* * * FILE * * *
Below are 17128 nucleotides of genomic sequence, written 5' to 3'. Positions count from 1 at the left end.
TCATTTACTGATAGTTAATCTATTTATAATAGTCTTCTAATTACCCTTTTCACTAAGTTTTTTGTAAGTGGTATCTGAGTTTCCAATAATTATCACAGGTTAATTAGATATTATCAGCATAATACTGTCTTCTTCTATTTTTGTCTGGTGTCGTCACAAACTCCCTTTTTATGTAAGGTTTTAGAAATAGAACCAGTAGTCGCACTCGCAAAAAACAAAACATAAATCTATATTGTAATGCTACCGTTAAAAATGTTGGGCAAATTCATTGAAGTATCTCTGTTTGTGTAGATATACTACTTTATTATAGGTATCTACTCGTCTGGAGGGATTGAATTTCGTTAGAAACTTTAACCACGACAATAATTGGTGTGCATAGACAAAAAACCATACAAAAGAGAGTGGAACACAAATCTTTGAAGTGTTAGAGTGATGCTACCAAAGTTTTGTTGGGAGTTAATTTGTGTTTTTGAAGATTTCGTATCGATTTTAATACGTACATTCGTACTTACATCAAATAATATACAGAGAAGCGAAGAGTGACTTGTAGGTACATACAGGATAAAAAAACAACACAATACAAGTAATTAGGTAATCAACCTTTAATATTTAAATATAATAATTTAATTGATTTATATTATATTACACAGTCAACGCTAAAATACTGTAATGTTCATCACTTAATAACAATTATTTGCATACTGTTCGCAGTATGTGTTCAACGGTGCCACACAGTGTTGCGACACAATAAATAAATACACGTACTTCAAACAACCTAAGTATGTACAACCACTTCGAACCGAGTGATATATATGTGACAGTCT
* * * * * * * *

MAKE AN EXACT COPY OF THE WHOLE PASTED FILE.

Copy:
Below are 17128 nucleotides of genomic sequence, written 5' to 3'. Positions count from 1 at the left end.
TCATTTACTGATAGTTAATCTATTTATAATAGTCTTCTAATTACCCTTTTCACTAAGTTTTTTGTAAGTGGTATCTGAGTTTCCAATAATTATCACAGGTTAATTAGATATTATCAGCATAATACTGTCTTCTTCTATTTTTGTCTGGTGTCGTCACAAACTCCCTTTTTATGTAAGGTTTTAGAAATAGAACCAGTAGTCGCACTCGCAAAAAACAAAACATAAATCTATATTGTAATGCTACCGTTAAAAATGTTGGGCAAATTCATTGAAGTATCTCTGTTTGTGTAGATATACTACTTTATTATAGGTATCTACTCGTCTGGAGGGATTGAATTTCGTTAGAAACTTTAACCACGACAATAATTGGTGTGCATAGACAAAAAACCATACAAAAGAGAGTGGAACACAAATCTTTGAAGTGTTAGAGTGATGCTACCAAAGTTTTGTTGGGAGTTAATTTGTGTTTTTGAAGATTTCGTATCGATTTTAATACGTACATTCGTACTTACATCAAATAATATACAGAGAAGCGAAGAGTGACTTGTAGGTACATACAGGATAAAAAAACAACACAATACAAGTAATTAGGTAATCAACCTTTAATATTTAAATATAATAATTTAATTGATTTATATTATATTACACAGTCAACGCTAAAATACTGTAATGTTCATCACTTAATAACAATTATTTGCATACTGTTCGCAGTATGTGTTCAACGGTGCCACACAGTGTTGCGACACAATAAATAAATACACGTACTTCAAACAACCTAAGTATGTACAACCACTTCGAACCGAGTGATATATATGTGACAGTCT